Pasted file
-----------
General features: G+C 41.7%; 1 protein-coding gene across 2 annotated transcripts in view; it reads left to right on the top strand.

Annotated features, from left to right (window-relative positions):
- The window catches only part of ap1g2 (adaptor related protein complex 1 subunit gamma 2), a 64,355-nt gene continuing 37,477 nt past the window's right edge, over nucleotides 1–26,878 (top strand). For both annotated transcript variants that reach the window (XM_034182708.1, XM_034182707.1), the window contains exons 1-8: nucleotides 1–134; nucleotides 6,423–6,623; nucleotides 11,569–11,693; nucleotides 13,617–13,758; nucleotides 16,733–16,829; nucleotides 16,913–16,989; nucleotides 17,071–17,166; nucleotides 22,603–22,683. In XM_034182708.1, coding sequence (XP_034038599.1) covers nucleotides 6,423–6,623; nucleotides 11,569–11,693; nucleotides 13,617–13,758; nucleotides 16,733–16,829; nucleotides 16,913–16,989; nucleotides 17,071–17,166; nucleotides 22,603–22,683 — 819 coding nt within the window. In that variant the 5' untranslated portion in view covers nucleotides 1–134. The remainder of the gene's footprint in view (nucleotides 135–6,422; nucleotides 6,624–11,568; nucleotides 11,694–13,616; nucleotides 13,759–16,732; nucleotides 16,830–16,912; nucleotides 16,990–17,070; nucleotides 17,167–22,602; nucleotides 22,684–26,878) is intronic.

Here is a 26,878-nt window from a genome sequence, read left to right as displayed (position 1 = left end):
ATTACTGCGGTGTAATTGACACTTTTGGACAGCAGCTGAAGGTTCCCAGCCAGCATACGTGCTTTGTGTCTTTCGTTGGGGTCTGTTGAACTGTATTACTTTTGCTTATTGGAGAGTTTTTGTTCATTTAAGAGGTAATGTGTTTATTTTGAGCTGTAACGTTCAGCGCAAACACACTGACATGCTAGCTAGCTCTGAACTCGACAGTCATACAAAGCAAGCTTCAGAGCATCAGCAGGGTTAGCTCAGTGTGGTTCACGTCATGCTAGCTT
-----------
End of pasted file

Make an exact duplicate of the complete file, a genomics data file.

General features: G+C 41.7%; 1 protein-coding gene across 2 annotated transcripts in view; it reads left to right on the top strand.

Annotated features, from left to right (window-relative positions):
- The window catches only part of ap1g2 (adaptor related protein complex 1 subunit gamma 2), a 64,355-nt gene continuing 37,477 nt past the window's right edge, over nucleotides 1–26,878 (top strand). For both annotated transcript variants that reach the window (XM_034182708.1, XM_034182707.1), the window contains exons 1-8: nucleotides 1–134; nucleotides 6,423–6,623; nucleotides 11,569–11,693; nucleotides 13,617–13,758; nucleotides 16,733–16,829; nucleotides 16,913–16,989; nucleotides 17,071–17,166; nucleotides 22,603–22,683. In XM_034182708.1, coding sequence (XP_034038599.1) covers nucleotides 6,423–6,623; nucleotides 11,569–11,693; nucleotides 13,617–13,758; nucleotides 16,733–16,829; nucleotides 16,913–16,989; nucleotides 17,071–17,166; nucleotides 22,603–22,683 — 819 coding nt within the window. In that variant the 5' untranslated portion in view covers nucleotides 1–134. The remainder of the gene's footprint in view (nucleotides 135–6,422; nucleotides 6,624–11,568; nucleotides 11,694–13,616; nucleotides 13,759–16,732; nucleotides 16,830–16,912; nucleotides 16,990–17,070; nucleotides 17,167–22,602; nucleotides 22,684–26,878) is intronic.

Here is a 26,878-nt window from a genome sequence, read left to right as displayed (position 1 = left end):
ATTACTGCGGTGTAATTGACACTTTTGGACAGCAGCTGAAGGTTCCCAGCCAGCATACGTGCTTTGTGTCTTTCGTTGGGGTCTGTTGAACTGTATTACTTTTGCTTATTGGAGAGTTTTTGTTCATTTAAGAGGTAATGTGTTTATTTTGAGCTGTAACGTTCAGCGCAAACACACTGACATGCTAGCTAGCTCTGAACTCGACAGTCATACAAAGCAAGCTTCAGAGCATCAGCAGGGTTAGCTCAGTGTGGTTCACGTCATGCTAGCTT